Ashland-based Brammo Inc. is a step closer to expanding its local headquarters and bringing up to 200 additional employees to town.

Ashland-based Brammo Inc. is a step closer to expanding its local headquarters and bringing up to 200 additional employees to town.

The Ashland Planning Commission on Tuesday unanimously approved the company's plan to build a pair of two-story buildings and a private dirt test track for its electric motorcycles.

"It's very exciting to see our growth here in Ashland, and it will be great having our initial production close in hand," said Craig Bramscher, company founder and chief executive officer. "Anything we make that should go in the dirt will probably be developed here."

The buildings at 777 Jefferson Ave. will house research, design, warehousing, administrative offices and the manufacturing of prototypes for Brammo, known for its award-winning Enertia, water-cooled Empulse and the Engage, a six-speed dirt bike. The buildings likely will replace Brammo's current headquarters on Clover Lane, Bramscher said.

Bramscher said the expansion will bump the company's number of local employees to 200 or 250 from about 40 now. About 20 percent of the additional workers will be hired locally.

He said most of the staff will be transferred from outside the community to further Brammo's off-road electric vehicle development, which has become an emphasis of the company since Minnesota-based off-road and powersports vehicle maker Polaris Industries acquired $28 million worth of Brammo stock last October.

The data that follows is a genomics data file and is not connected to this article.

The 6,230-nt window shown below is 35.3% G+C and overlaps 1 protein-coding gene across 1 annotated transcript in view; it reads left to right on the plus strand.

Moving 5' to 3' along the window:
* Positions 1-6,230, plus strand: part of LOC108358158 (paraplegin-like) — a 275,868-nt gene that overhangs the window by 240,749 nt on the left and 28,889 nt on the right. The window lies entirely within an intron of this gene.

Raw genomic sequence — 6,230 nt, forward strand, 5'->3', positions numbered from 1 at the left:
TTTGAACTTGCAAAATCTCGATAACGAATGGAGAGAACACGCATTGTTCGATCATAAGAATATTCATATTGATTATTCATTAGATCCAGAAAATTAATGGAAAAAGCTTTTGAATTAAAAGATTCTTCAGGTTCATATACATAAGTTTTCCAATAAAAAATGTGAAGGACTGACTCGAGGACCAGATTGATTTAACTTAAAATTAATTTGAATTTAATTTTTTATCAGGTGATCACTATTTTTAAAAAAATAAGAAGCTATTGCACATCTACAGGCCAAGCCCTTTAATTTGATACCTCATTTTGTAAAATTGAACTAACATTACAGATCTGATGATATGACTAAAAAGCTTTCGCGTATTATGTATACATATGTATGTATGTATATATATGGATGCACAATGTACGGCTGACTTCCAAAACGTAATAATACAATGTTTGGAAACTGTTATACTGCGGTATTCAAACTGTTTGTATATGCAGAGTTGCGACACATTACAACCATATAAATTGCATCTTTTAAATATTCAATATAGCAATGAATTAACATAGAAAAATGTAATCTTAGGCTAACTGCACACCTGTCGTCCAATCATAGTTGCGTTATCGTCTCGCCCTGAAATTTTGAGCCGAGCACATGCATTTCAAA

Brammo's Encite and Engage models of electric dirt bikes and any new all-terrain electric vehicle concepts it introduces will be designed in Ashland, Bramscher said. Currently, the company does most of its off-road prototype work at a facility in Italy, he said.

"I think it's a great-looking project, and an asset to the city," said planning Commissioner Mike Church.

Last September, Brammo purchased a chain of 16 European racetracks exclusively used by electric dirt bikes, which it renamed BrammoParx. By the end of 2013, the company hopes to open 100 similar parks in metropolitan areas across the U.S., said Bramscher.

The 2.5-acre test track approved for Ashland will likely serve as a prototype track for BrammoParx in the U.S., he said. The company will use the downsized track in Ashland for demonstrating the potential of a full-scale park to potential investors, he said.

He said he would like to have the new buildings, which will measure 14,857 and 18,805 square feet, operational in seven to eight months. The company is still searching for a builder and working to secure a loan to fund the project, so it may be a year, Bramscher said.

Brammo eventually plans to develop an additional building on top of where the test track will lie, Bramscher said.

Most members of the Planning Commission expressed concern over dust created from the test track and its effect on nearby businesses, but Bramscher assured them the track would stay maintained and watered to prevent the electric motorcycles and other all-terrain EVs from kicking up bothersome dust.

"Our intent is, and has always been, to be a good neighbor," said Bramscher. "There hasn't been a problem at all with the dust at our tracks in Europe. "… If the dust becomes a problem, we'll find a solution."

Primarily, the track will be used only for EVs, but Bramscher said the company might run a gas-powered motorcycle on the track a few times each year for less than an hour for comparison purposes.

Sam Wheeler is a reporter for the Ashland Daily Tidings. Reach him at 541-499-1470 or email swheeler@dailytidings.com.